Protestors successfully led an Indianapolis parish and Catholic high school to postpone an event about overcoming same-gender attraction, which some have likened to conversion therapy.
St. Luke’s Catholic Church scheduled an event for October 13th with author and speaker Kim Zember, the founder of Overcome Ministries, an organization with the purpose of being an “outlet of love and hope for adults with same-sex attraction.” Zember was scheduled to speak about her own experience with same-gender attraction as a teenager and how she believes that her faith freed her from homosexuality.
The event was not only advertised to parishioners at St. Luke’s but also to students at Bishop Chatard High School. The school posted Zember’s upcoming talk on its website, leading students and alumni to criticize the event quickly.
Fox 59 reported on the event by connecting with pro-LGBTQ+ alumni from Bishop Chatard. One alumni stated:
“I attended Bishop Chatard High School about 3 years ago, but my assumption is not only Chatard but all the schools in the archdiocese like Cathedral sent out a similar email to all their students. This is very disturbing that they are trying to have young teenagers listen to brainwashing opinions. A reason why many people in the LGBTQ+ commit suicide and suffer from many things is because of people like them. In the email, they do recommend people in high school or older but this is still not acceptable behavior. They say in short, by going to this meeting and restraining from same-sex attraction, you will be saved by Jesus Christ.”
Sara Hutson, another graduate of Bishop Chatard who is now a social worker, agreed that Zember’s anti-LGBTQ+ rhetoric could negatively affect the mental health of students. Hutson noted that teenagers sometimes have “suicidal ideations when they are not affirmed,” so this event could be a “huge suicide risk” for queer students.
Also criticizing the event was staff at Shelly’s Voice, an Indianapolis-area organization for LGBTQ+ youth formed after the firing of lesbian church worker Shelly Fitzgerald. Eli Aldrich, the group’s executive director, commented, “Our strongest message to religions like this is it is not acceptable for you to use your God to justify your hate.”
Due to backlash from members of the St. Luke’s and Bishop Chatard communities, the Archdiocese of Indianapolis postponed the event. It released the following statement:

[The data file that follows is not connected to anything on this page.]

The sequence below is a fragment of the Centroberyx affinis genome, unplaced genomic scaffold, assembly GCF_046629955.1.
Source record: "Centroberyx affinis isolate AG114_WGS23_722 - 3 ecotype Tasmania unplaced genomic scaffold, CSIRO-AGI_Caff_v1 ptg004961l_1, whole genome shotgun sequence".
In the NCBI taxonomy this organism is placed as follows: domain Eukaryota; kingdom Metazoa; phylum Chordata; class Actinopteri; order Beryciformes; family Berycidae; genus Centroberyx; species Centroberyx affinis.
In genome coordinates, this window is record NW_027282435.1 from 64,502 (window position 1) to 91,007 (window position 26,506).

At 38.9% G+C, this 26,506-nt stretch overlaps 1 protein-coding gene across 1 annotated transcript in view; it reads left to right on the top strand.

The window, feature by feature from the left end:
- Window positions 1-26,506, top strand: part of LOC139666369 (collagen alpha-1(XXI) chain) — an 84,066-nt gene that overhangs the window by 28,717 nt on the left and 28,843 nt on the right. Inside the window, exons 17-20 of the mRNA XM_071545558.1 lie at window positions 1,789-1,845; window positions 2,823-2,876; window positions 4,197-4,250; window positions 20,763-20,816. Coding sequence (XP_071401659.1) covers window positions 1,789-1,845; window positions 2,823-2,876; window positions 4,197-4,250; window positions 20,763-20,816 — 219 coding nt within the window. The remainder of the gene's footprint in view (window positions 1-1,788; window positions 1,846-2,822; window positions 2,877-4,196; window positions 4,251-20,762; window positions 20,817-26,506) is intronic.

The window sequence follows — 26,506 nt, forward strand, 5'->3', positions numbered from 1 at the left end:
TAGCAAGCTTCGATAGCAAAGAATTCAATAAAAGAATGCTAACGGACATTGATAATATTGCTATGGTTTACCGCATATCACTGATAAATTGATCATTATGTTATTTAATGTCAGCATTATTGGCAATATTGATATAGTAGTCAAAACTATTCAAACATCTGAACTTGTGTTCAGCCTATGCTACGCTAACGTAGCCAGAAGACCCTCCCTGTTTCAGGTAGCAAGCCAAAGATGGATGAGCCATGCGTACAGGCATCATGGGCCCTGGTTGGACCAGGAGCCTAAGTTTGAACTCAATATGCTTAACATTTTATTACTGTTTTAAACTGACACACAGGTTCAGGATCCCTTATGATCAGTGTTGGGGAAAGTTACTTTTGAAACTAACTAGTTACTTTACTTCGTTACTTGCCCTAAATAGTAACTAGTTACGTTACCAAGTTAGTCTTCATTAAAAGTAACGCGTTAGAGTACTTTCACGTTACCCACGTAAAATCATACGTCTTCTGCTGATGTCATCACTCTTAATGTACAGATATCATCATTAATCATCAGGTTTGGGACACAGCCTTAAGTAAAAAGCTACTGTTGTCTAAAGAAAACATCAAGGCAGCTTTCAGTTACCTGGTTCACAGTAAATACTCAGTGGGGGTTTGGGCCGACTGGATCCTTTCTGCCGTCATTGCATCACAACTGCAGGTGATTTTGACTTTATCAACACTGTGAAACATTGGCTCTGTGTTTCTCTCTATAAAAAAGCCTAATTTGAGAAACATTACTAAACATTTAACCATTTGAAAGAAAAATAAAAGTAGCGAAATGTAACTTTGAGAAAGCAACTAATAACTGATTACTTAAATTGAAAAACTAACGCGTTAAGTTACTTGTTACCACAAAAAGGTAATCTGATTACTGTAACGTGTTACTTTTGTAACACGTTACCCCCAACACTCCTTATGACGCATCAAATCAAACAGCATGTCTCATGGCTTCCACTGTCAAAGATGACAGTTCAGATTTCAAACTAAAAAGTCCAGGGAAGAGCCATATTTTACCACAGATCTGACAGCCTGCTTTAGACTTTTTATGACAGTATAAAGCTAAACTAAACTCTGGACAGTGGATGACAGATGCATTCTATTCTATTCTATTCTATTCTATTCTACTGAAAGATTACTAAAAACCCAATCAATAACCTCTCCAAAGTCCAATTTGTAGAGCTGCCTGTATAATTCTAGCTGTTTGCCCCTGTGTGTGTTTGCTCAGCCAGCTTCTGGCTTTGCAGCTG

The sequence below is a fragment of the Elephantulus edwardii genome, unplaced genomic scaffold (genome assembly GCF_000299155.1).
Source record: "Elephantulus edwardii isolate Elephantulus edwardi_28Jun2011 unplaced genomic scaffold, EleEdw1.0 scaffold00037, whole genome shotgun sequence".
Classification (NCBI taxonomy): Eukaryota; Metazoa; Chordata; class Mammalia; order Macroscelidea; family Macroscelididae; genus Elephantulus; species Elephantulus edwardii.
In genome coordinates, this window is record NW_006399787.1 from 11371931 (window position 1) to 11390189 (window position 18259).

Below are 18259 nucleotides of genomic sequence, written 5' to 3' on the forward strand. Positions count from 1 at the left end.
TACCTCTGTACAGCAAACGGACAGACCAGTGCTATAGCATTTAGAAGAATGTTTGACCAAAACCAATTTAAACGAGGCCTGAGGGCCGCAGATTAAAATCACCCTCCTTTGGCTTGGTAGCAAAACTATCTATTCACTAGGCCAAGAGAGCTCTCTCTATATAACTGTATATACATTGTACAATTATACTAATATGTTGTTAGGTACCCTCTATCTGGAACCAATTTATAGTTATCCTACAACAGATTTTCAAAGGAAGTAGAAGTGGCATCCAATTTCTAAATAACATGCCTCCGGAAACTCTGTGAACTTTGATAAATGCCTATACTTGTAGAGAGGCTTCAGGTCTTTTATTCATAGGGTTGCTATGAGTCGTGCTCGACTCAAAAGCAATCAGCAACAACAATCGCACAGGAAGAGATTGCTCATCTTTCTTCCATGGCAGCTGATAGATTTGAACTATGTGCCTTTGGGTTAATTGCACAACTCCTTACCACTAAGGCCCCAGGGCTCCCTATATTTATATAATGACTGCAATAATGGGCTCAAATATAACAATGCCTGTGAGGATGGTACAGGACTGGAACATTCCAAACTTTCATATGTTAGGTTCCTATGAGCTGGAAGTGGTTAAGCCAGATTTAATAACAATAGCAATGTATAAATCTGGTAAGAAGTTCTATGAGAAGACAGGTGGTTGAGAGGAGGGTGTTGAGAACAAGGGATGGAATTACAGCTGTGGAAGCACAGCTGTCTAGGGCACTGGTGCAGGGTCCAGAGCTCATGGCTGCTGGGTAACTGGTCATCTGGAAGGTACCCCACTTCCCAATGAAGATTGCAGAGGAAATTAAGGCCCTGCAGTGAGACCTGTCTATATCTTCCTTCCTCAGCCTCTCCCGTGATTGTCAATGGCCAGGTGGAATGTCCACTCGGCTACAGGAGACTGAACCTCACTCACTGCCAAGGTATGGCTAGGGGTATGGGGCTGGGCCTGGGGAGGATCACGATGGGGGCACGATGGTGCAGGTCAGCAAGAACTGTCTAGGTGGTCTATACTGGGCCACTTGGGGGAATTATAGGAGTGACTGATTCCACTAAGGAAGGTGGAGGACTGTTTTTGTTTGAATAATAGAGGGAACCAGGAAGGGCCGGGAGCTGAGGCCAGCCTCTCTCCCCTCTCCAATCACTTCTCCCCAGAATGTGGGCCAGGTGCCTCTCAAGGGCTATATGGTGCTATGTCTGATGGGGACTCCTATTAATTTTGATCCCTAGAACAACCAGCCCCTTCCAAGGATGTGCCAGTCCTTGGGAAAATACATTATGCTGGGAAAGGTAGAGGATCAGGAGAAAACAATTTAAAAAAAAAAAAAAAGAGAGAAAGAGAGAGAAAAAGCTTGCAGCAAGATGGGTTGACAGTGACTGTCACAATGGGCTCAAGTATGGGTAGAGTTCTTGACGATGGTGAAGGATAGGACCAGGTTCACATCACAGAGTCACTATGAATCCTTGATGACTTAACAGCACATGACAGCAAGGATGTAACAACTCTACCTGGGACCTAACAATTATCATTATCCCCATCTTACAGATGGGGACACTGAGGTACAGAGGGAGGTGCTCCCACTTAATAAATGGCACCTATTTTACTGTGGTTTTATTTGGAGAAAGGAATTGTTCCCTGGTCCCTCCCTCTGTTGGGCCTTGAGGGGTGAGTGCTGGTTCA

“Out of respect for concerns that have been raised about a speaker for an upcoming event to be hosted at St. Luke Parish in Indianapolis by a group of youth ministers, the event has been postponed. The non-obligatory event was intended to focus on the Christian virtue of chastity. The Catholic Church respects the God-given dignity of all people and teaches that we are all called to live a chaste life. The event has been postponed to allow for discernment regarding how best to proceed with an event that takes the various concerns into consideration.”
Although the event will not be take place on its original date, Bishop Chatard High School is still being criticized for posting the event on the school’s website in the first place. When asked about its decision to support this event, the school stated that they help “nine deanery parishes promote their events when requested.” School officials explained further that the St. Luke’s event was unfortunately “an unvetted promotional request” that had not been “submitted for approval to the parish or the Archdiocese of Indianapolis.”
The brave students, alumni, parishioners, and community members should be praised for their willingness to stand up for the LGBTQ+ community. Hopefully, the archdiocese will find a way to support LGBTQ+ Catholics, instead of offering programs that promote speakers and ideas supportive of harmful “conversion therapy” efforts.
—Sarah Cassidy (she/her), New Ways Ministry, September 28, 2022